Everything I do is to embrace y'all/Everything I write is a damn eight ball/Everything I touch is a damn gold mine/Everything I say is from an angel. 
Either this is God speaking, or this is the rapper speaking, and if Kendrick means himself, he's a narcissist - like a dictator who fancies himself a gift to his people. Duckworth, on which the album ends, is another story, autobiographical this time, and not nearly as interesting as Blood

I've said many times when this podcast was just a blog, there are demonstrable quantitative facts about many artistic creators - there are too many objective facts about Shakespeare's innovations to argue that his greatness is only a matter of opinion, the fact of his 28,000 word vocabulary, the number of which he invented is said by most estimates to be in the thousands, the fact that virtually all plays followed the mould of Aeschylus and Sophecles until Shakespeare broke it more than 2000 years later: The same Aristotelean unities: minimal subplots, occur over 24 hours, and always exist in the same physical space. Or the fact that characters before Shakespeare did not have contradictory motives, there was nothing of the conflict between Iago's public self vs. his private motives, nothing of Hamlet's vacillation between his extreme rationality and madness. There were inklings of authors who could portray the messy inwardness of the human experience, perhaps a little bit of that inner life here and there in Chaucer, or in a number of characters in what's commonly called the Old Testament, but portraying inner human conflict was never the point of telling those stories. So you may disagree that Shakespeare is great, but because of these facts, the burden of proof is on you, not on those who assert his greatness.

Now, people like to point out that many hip-hop artists have coined as many words as Shakespeare. Does this mean that they're artistically as great as Shakespeare? Well, no, there are still a lot of other objective innovations that Shakespeare produced with which they have to contend. I will accept though, that if I wanted to prove that there is nothing great about hip-hop, and I certainly don't, then the burden of proof would be on me. 

But the innovations of hip-hop are clearly not fabricated, and because of them hip hop deserves much more respect than white people have often given it. What is fabricated in hip-hop, as it is in every modern genre of popular music, is the illusion that you need to be great in any sense to rise to the top of your profession. In the 60's, at the same time that The Beatles and Dylan and The Beach Boys were making albums which now seem like they will never die, there was no real difference between their popularity and The Monkees, The Archies, Herman's Hermits, Sonny and Cher... Most of us were around in the 90's, so think back, who was actually more popular: Tupac and Biggie, Jurassic 5, Public Enemy? Or was it Vanilla Ice, MC Hammer, Puff Daddy, DMX? I know which I remember from those years... Now as then, a marketable product is what really keeps the music industry afloat, and skill is something optional for celebrated musicians to learn rather than a necessity. So because of that, when we really start investigating popular musical genres, we have to expect that the appeal of at least half of it is not based on any real quality. Say what you will about those staid, wheezing old arts, classical training as a musician or actor or poet is a real skill it takes a decade to learn and the rest of your life to keep up. You may find it rather distant from your life experience, but the skill needed to produce it provides automatic quality control. Now I'm sure some people will view that as a straw man argument, but then again, the same people probably view everything I've said so far as exactly that.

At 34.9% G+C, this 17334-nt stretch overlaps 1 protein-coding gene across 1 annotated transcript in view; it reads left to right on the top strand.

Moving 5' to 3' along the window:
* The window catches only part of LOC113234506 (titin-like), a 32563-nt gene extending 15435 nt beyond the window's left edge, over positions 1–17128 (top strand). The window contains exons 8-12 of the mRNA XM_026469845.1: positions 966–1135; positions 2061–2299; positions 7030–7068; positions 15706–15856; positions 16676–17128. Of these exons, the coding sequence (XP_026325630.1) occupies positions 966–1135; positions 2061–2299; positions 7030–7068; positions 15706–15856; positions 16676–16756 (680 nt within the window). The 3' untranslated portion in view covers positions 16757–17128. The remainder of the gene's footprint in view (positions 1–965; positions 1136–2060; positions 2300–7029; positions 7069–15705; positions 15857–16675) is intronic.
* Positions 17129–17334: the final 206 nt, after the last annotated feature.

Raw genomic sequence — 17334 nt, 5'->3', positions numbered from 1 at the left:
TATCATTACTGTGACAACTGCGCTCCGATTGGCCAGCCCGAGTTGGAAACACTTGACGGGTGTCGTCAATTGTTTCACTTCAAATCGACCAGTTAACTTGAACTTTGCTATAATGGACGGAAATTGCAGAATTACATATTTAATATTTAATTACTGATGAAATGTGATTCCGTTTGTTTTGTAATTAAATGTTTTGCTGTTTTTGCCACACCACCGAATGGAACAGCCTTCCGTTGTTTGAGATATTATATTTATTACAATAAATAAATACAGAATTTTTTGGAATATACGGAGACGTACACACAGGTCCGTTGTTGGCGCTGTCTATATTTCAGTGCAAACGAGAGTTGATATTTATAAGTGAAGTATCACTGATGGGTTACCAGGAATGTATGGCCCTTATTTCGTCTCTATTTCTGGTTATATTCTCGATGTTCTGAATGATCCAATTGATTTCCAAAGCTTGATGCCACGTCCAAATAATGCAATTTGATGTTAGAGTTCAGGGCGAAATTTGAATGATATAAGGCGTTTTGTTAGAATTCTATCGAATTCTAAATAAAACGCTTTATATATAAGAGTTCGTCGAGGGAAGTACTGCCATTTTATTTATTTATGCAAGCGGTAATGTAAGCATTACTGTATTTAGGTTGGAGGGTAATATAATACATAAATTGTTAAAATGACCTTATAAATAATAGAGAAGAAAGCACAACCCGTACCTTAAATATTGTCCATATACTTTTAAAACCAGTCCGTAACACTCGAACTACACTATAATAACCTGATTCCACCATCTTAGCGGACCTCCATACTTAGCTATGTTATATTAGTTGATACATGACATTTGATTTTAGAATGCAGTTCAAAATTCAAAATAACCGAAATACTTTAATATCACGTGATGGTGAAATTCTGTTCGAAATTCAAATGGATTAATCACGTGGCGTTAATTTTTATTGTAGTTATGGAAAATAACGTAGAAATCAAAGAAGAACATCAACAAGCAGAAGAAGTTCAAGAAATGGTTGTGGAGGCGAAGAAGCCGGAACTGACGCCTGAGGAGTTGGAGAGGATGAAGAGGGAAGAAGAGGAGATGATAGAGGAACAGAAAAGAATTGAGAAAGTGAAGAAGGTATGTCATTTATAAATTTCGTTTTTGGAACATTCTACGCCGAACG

Furthermore, think about the importance of the producer in nearly all forms of recorded popular music. A good chunk of the finished product is not made by the artist who gets the lion's share of the credit. I have no doubt that it takes great skill and practice to be a great rapper, and the skill it takes to rap well is much more obvious than the skill it takes to write a popular song, but the music behind the rhymes is almost completely ancillary to the skill of rapping, it usually seems to be done by somebody else, and when the rapping is good enough, does an impressive sample add something or does it get in the way?